President-elect Obama's choices for his national security team suggest that will he adopt a gradual and cautious posture toward changes of course in foreign policy. One arena in which he would be well-advised to embrace an early proactive engagement, however, is U.S.-Israeli relations. Until its very waning days the Bush administration treated this relationship with what it no doubt perceived to be "benign neglect," ignoring the Palestinians and offering no suggestions to or critiques of Israel's Kadima government. The result has been a totally moribund peace process and an exacerbation of instability throughout the Middle East.
The situation needs saving badly, and a solution will not come quickly or easily. Much time and effort will have to be spent working back to the point at which the peace process stalled eight years ago, so even minimal forward motion toward genuine peace is a distant prospect. If the new administration begins work on day one, there is some small hope that progress could be achieved in a second term.
Unfortunately, U.S.-Israeli relations is an area in which the President-elect's disposition toward caution might be highly intensified, even, perhaps, to the point of paralysis. Throughout the election campaign, relations between Obama and some elements of the American Jewish community remained strained. Questions about Obama's past associations and their associations played to visceral fears of anti-Semitism. Liberal Israelis are excited about Obama's election and look toward a renewed and robust U.S. effort in support of a two-state solution. They imagine a revived commitment to bilateral policy-implementation with the Palestinian Authority and an opposition to ultra-orthodox settlers who impede plans for Palestinian sovereignty. Obama may be reluctant to take even steps far short of such as these, however, for fear that any moves in support of Palestinian statehood will be interpreted by American Jews as confirmation of their darkest suspicions, unleashing a political firestorm that will impede reelection hopes in 2012.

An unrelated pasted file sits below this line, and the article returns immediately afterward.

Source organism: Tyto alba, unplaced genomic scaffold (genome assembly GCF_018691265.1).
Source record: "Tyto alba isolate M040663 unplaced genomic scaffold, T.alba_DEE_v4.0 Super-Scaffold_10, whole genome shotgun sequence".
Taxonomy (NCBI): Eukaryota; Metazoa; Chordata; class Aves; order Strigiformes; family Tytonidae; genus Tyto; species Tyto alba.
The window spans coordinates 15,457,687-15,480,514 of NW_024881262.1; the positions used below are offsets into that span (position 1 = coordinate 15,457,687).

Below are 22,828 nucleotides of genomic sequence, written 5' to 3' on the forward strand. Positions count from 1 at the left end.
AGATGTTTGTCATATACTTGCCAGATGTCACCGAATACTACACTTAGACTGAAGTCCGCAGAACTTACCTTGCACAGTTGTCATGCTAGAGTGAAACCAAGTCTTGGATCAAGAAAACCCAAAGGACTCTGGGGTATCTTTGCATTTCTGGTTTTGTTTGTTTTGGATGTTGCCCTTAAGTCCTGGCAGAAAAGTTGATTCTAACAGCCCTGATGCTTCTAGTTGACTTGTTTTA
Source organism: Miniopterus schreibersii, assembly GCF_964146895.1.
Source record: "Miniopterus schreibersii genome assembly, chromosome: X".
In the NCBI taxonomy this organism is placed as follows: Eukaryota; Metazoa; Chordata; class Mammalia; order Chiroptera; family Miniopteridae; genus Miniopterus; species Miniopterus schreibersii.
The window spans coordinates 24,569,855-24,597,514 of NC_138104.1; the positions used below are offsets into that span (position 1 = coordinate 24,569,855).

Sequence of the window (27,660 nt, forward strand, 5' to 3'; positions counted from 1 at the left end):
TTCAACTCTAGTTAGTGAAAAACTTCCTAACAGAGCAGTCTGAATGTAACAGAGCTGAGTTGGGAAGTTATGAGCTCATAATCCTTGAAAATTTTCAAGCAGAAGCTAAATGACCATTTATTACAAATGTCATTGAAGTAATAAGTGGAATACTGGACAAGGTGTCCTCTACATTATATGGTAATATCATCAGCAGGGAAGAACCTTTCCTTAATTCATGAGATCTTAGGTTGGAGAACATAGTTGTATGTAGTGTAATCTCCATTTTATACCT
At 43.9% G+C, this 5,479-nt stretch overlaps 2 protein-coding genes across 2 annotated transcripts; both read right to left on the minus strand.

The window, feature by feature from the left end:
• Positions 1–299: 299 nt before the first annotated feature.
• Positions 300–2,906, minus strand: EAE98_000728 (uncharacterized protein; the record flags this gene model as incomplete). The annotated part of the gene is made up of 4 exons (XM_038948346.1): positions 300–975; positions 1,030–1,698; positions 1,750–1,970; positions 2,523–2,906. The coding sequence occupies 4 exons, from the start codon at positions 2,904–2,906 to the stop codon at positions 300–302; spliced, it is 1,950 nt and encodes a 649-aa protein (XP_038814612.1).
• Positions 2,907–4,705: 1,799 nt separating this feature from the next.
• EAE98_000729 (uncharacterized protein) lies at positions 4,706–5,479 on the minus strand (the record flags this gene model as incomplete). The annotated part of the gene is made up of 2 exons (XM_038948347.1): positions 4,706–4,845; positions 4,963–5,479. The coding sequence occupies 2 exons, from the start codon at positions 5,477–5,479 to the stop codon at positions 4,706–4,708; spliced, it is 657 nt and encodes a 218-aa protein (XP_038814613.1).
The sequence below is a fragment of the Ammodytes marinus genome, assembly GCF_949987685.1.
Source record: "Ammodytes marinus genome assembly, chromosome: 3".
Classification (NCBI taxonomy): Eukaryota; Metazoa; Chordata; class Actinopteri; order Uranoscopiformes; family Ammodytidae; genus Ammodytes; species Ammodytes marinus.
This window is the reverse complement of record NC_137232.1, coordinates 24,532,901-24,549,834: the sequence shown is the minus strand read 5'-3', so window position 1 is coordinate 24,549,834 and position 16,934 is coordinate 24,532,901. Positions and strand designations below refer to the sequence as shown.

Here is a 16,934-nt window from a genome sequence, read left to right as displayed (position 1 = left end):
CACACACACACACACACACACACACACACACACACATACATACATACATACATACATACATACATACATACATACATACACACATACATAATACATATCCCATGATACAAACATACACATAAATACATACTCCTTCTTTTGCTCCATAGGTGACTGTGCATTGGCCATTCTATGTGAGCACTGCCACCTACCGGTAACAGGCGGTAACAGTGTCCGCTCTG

One can only hope that this latter scenario will not come to pass, and that Obama's Israel policy will more closely approximate the hopes of liberal Israelis than the inertia which might appease suspicious American Jews. One effective measure that Obama might take in circumventing the political problems he faces at home is to delegate the task of Arab-Israeli peace to a trusted and capable proxy. The natural choice in this regard would be former president Bill Clinton. Clinton came closest of any outside intermediary toward brokering a stable two-state solution in Israel-Palestine, and the agreement to which he brought Yassir Arafat and Ehud Barak outlines the basic parameters of what is most likely the best achievable deal for all sides.
If Clinton were made minister plenipotentiary for Mideast peace, with his own staff and budget (under the supervision of Secretary of State Hillary Clinton), the sheer prestige, credibility, and celebrity power that he brought to the table might go a long way toward jump-starting the peace process again. According to his own memoirs, the failure to reach a long-term resolution in Israel-Palestine is one of the deepest regrets Clinton harbors concerning his own legacy, thus in Clinton's surrogacy Obama could harness not only talent and intellect but a haunted yearning for redemption. Finally, the credibility that Clinton enjoys with all segments of the U.S. population would buy the Obama administration the political cover it needs to pursue a robust and proactive Israel policy.
Whether or not to delegate U.S.-Israel policy to a surrogate is a tactical question to which there are many possible answers. The larger strategic issue leaves no room for doubt, however. If Obama hopes to enhance the global position or preserve the domestic security of the U.S., he can not treat U.S.-Israel relations with the same degree of neglect as his predecessor.